The Debunker: Did Hamburgers Originate in Hamburg?

Here are some things that originated in Hamburg: Christmas wreaths, the Beatles' stage show, the luxury cruise ship, Angela Merkel. And here is one thing that did not originate in Hamburg: the hamburger. That's right: the hamburger was never eaten in the northern German city for which it's named—not until Americans brought it over in the 20th century, that is.

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Tuesday, July 07

The Debunker: Is a Rare Steak Really "Bloody"?

by Ken Jennings

Ah, July, season of the backyard barbecue. If you're a vegetarian, we'll throw some kind of veggie burger on the grill and quietly pity you, but for most of us in the summer, meat is where it's at. But how much do you actually know about the flesh of the dead animals that you're consuming? Jeopardy!'s Ken Jennings is here all month to chew the fat with us about some particularly stubborn meat misconceptions. Are you ready to work on your protein proficiency? Let's see what Ken's cooked up today.

The Debunker: Is a Rare Steak Really "Bloody"?

Remember Jack Rabbit Slim's, that '50s-style nostalgia restaurant from Pulp Fiction, the one with all the fake cars and celebrity look-alikes that looks like in real life it would have blown through its investors' capital in about a week? At Jack Rabbit Slim's, you may recall, the only two options for ordering your meat are "burnt to a crisp" or "bloody as hell." (What would happen to the poor diners who just want their steak or cheeseburger medium, I'd like to know. Would they be summarily run out of the diner by a waiter who looks like Joe McCarthy? Executed by a waiter who looks like Charles Starkweather?)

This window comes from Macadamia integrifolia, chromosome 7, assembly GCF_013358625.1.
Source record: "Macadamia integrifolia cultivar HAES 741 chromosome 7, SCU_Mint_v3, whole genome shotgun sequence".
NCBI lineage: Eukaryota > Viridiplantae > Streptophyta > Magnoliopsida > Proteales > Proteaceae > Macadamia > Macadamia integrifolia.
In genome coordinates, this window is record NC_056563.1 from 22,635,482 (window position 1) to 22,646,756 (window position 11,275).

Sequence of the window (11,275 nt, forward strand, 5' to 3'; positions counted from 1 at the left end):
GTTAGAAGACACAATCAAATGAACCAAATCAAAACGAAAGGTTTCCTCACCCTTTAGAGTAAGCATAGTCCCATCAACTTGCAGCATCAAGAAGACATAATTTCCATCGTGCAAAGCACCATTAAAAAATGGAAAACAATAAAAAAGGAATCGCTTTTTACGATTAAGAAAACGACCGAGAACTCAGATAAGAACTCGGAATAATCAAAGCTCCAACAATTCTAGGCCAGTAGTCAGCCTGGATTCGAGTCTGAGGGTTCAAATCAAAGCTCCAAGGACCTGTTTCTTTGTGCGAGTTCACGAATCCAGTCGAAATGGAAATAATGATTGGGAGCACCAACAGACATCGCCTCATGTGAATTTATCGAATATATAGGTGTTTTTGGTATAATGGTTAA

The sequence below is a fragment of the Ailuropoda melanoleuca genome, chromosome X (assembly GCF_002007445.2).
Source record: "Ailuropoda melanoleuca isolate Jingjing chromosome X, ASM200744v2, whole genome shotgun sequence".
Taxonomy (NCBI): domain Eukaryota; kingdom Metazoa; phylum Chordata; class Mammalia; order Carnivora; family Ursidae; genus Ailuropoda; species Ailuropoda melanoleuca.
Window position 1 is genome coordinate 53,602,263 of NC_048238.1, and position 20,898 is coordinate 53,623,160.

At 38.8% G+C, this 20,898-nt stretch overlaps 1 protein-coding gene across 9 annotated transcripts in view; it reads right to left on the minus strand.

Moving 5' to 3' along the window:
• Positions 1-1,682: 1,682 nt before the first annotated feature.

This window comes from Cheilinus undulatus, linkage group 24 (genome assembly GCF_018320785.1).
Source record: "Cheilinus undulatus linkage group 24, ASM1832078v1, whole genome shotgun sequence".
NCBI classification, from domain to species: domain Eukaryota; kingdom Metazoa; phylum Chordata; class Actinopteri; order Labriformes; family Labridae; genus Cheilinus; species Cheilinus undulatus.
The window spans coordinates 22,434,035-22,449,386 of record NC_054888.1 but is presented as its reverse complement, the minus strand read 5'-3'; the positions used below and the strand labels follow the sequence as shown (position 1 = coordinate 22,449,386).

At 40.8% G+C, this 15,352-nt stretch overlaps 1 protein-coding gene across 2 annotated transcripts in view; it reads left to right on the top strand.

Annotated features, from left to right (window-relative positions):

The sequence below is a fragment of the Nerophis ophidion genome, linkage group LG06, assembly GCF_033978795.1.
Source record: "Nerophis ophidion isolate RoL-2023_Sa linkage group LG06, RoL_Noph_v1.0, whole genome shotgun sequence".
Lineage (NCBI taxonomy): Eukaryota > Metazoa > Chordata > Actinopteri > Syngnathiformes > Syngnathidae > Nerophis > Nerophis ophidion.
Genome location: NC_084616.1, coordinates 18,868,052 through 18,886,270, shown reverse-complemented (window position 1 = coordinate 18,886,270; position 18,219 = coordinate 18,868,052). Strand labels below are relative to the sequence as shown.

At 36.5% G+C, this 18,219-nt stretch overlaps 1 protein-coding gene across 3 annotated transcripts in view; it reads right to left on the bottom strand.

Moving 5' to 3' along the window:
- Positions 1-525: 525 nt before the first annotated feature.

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Tuesday, July 22

The Debunker: Can Warm Summer Nights Cause “Heat Lightning”?

by Ken Jennings

Lord Almighty, I feel my temperature rising. If you live in the Northern Hemisphere, July is the beginning of the “dog days” of summer, the hottest period of the year. But you know what’s cool on a hot day? Knowledge. Grab a tall glass of lemonade, settle down in a hammock under a shady tree, and let Jeopardy! wunderkind Ken Jennings set you straight on some shamefully persistent misinformation about hot stuff.

The Debunker: Can Warm Summer Nights Cause “Heat Lightning”?

You’re sitting on your porch on a warm, humid summer night. Without warning, off on the horizon, you see flashes of lightning. After a few minutes’ pause, the lightning continues. But the whole time, you haven’t felt a drop of rain—in fact, there’s not a cloud in the sky. Even weirder, none of the lightning was accompanied by thunder! This is clearly no ordinary lightning.

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Tuesday, July 15

The Debunker: Did Benjamin Franklin Invent the Franklin Stove?

by Ken Jennings